could be had, sacked in five-cent lots. At the close]
of the evening there was always an auction of the
surplus cakes and other provisions. By the time]
this was over most of the little children were fast]
asleep, on the benches about the room; to wake
and wrap them for the journey home was no small
task for the parents and no small misery for the
children, but it was all part of the game. And the
young folks saw each other home and hoped the
next festible would come soon.
Since this is a discussion of social life in the
broadest sense of the term, the revivals and camp
Social Life in Monica 41
meetings should be included. One can easily be-
lieve that the present generation with its high
standards of charity and business ethics and gen-
eral sensitiveness to right and wrong is at heart at
least as religious as any that has preceded it ; but it
knows little of the emotional expression of a gen-
The winter revival was never omitted in Mon-
ica. Sometimes the preacher conducted the meeting
personally with such help as he could get from
leighboring pastors, sometimes he called in an
'evangelist" or two. If there were two, one was
lsually a singer, perhaps man and wife. The meet-
ngs began after farm work was done and lasted
several weeks. There would be preaching nearly
every night and often an afternoon meeting too.
The country folks came in for the day meetings,
ind part of each family would go home for the
mores, returning at evening. Others of the family
vould stay for supper with town friends and some
)f the aged country folks would often stay all
light, especially if the weather was bad. And so,
uiite aside from the religious side of it the revival
:ontributed much to the friendly sociability of
The camp meeting was the summer revival. It
asted about ten days, including two Sundays.
?here was one camp ground at Wyoming and
.nother at Oak Hill. There were board cottages,
acilities for tenting, a dining hall where meals were
I erved to all who chose to board there for one or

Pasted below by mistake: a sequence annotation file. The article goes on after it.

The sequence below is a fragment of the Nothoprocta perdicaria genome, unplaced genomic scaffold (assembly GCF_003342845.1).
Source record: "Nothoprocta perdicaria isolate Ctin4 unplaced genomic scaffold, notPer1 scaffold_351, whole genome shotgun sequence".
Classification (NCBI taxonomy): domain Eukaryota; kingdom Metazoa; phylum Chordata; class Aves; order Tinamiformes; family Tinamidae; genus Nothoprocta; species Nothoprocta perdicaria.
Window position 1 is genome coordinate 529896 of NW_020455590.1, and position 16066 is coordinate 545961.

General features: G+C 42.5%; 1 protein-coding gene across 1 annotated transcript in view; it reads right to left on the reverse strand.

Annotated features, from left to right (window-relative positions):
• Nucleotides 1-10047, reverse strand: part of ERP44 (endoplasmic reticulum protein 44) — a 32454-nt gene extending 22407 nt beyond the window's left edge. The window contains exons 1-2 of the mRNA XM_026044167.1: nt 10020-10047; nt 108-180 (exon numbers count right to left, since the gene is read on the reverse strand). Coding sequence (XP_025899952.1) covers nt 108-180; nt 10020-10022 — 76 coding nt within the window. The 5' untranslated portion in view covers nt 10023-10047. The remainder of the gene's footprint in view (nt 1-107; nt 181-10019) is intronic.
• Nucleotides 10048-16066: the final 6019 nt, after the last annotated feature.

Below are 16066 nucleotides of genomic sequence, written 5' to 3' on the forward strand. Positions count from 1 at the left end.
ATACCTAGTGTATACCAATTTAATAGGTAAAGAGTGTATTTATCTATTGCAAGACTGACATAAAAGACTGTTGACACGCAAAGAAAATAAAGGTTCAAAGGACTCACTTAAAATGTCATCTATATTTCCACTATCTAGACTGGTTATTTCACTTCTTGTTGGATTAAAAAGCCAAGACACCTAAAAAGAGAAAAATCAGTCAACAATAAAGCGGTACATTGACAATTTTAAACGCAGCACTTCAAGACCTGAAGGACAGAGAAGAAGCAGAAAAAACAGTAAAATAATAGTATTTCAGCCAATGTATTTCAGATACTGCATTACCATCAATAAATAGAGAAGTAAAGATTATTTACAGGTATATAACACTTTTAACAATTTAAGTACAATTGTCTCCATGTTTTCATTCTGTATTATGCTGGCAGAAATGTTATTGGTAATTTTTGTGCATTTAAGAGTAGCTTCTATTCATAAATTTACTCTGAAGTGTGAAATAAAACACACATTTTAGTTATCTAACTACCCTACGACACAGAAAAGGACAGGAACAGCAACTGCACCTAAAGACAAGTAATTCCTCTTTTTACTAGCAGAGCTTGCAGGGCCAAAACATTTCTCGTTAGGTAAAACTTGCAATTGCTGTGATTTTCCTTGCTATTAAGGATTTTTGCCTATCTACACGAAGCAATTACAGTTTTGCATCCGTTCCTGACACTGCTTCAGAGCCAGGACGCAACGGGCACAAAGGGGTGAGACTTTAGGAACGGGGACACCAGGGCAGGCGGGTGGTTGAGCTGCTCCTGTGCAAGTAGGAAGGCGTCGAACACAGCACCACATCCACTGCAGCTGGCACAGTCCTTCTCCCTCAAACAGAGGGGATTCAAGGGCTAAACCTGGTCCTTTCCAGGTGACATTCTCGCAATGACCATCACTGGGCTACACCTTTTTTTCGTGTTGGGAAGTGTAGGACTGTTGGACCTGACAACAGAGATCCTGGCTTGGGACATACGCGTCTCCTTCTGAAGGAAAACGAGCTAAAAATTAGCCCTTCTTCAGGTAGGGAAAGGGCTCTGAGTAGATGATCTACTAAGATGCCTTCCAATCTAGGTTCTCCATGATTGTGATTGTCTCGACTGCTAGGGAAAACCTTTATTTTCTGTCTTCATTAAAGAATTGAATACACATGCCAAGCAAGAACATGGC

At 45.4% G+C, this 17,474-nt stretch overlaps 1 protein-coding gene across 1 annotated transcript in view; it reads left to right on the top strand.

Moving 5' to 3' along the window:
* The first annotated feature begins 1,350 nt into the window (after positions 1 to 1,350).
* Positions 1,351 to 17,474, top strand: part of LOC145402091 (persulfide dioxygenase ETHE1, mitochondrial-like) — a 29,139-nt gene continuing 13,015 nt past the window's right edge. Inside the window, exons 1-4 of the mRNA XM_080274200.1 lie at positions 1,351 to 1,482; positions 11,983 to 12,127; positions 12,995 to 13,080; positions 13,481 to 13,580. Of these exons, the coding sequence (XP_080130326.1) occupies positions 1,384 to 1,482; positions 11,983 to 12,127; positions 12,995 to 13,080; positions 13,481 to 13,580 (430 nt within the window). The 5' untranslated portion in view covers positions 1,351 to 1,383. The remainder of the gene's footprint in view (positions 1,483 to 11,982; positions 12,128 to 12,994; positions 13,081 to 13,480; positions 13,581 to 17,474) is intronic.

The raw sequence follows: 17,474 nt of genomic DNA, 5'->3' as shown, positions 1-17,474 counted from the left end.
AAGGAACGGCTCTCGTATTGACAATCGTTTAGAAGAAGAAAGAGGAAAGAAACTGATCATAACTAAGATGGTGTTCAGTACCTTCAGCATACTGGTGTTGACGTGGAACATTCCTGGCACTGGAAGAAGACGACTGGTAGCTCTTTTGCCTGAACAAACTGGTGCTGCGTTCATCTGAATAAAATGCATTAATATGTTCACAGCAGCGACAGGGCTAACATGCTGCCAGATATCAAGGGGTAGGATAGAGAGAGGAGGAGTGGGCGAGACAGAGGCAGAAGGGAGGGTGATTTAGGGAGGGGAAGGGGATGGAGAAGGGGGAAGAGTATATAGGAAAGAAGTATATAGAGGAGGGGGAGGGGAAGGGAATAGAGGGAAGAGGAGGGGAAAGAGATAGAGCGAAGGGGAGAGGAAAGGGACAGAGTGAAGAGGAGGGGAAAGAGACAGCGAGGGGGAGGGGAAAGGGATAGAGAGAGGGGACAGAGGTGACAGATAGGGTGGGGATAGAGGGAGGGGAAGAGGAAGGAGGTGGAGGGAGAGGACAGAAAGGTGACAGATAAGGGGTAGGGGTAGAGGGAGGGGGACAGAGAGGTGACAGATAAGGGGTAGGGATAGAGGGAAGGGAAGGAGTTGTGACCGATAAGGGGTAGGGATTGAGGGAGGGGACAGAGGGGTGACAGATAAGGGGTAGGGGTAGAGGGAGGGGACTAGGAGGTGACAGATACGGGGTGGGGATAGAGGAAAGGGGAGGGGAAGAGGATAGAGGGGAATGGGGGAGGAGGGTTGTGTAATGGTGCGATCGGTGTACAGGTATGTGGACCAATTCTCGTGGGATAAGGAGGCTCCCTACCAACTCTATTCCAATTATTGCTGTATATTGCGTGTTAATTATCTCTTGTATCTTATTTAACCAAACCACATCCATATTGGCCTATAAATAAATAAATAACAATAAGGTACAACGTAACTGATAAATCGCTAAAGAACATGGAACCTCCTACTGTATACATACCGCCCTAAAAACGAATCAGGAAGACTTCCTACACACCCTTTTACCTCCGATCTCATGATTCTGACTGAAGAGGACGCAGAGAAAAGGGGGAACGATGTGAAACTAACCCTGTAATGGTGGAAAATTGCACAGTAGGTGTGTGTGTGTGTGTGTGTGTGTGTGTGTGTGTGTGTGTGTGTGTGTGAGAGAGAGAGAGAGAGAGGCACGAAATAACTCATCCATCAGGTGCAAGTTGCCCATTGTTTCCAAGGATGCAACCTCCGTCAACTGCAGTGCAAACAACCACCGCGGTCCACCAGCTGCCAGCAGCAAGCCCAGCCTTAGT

lore meals, a place for services called The Taber-
acle, and a corral with mangers for the horses of
hose who drove in. Many preachers and laymen
sed the camp meeting as a time of summer vaca-
ion. Various meetings of different church societies
nd activities were scheduled to be held at this
ime and place. These meetings and the frequent
ermons and devotional services were of course
rimarily religious, but they certainly made con-
42 HISTORY AND REMINISCENCES
tribution to the social needs of the people who at-
tended. Sunday was the big day. The final death of
camp meeting as an institution was due to the sub-
mergence of the religious in the festal use of Sun-
day, despite all the efforts of church authorities to
stem that tide. There are now no neighborhood
meetings which draw such crowds as a Sunday at
camp meeting. Most young couples and many
families hitched the horses to buggy or wagon early
Sunday morning and started for Oak Hill. Every
road for miles around was the scene of a proces-
sion. At the grounds the crowd of people and of
horses and vehicles was too large to be quiet; be-
sides there were too many who were there not for
reverence but for holiday. There was an admission
fee for man and beast, which was necessary, but it
commercialized the meeting. There was horse rac-
ing en route and it was hard to prevent the drink-
ing of hard liquor even within hearing of the
preacher's voice. Sheriffs recognized the need of
policing the meetings on Sunday. The church
authorities finally tried closing the gates on Satur-
day night and admitting no Sunday comers. But
the once useful camp meeting no longer served
sufficiently either religious or social need.
In those days young folks went to district
school to a greater age than they do now, and about
the school in a general way centered several social
activities. The most important of these was the
literary or debating society. This was a survival
or resurrection of the old Lyceum. There was for
many years at intervals at least such a society at
the Nelson school. This tended later to centralize
into Monica. The society met at the school house
weekly, probably on Tuesday evenings throughout
the fall and winter. The objects were entertainment
and intellectual benefits. There was a program
which was the best the home talent could afford,
music, essays, declamations, readings, and always a
debate. The arguments often were not deeper than
Social Life in Monica 43
store counter or goods box harrangues, but they
were always very much in earnest and they were
conducted formally and in strict accord with par-
liamentary usage. The best men debated, they took
their part seriously and prepared by reading all the
meager material available. Many a good book fil-
tered into a home because the man of the house
wanted to put up a creditable debate. The women
took no part in debate, but the program committee
with an eye to the future supply of debaters fre-
quently assigned one boy to each side, and those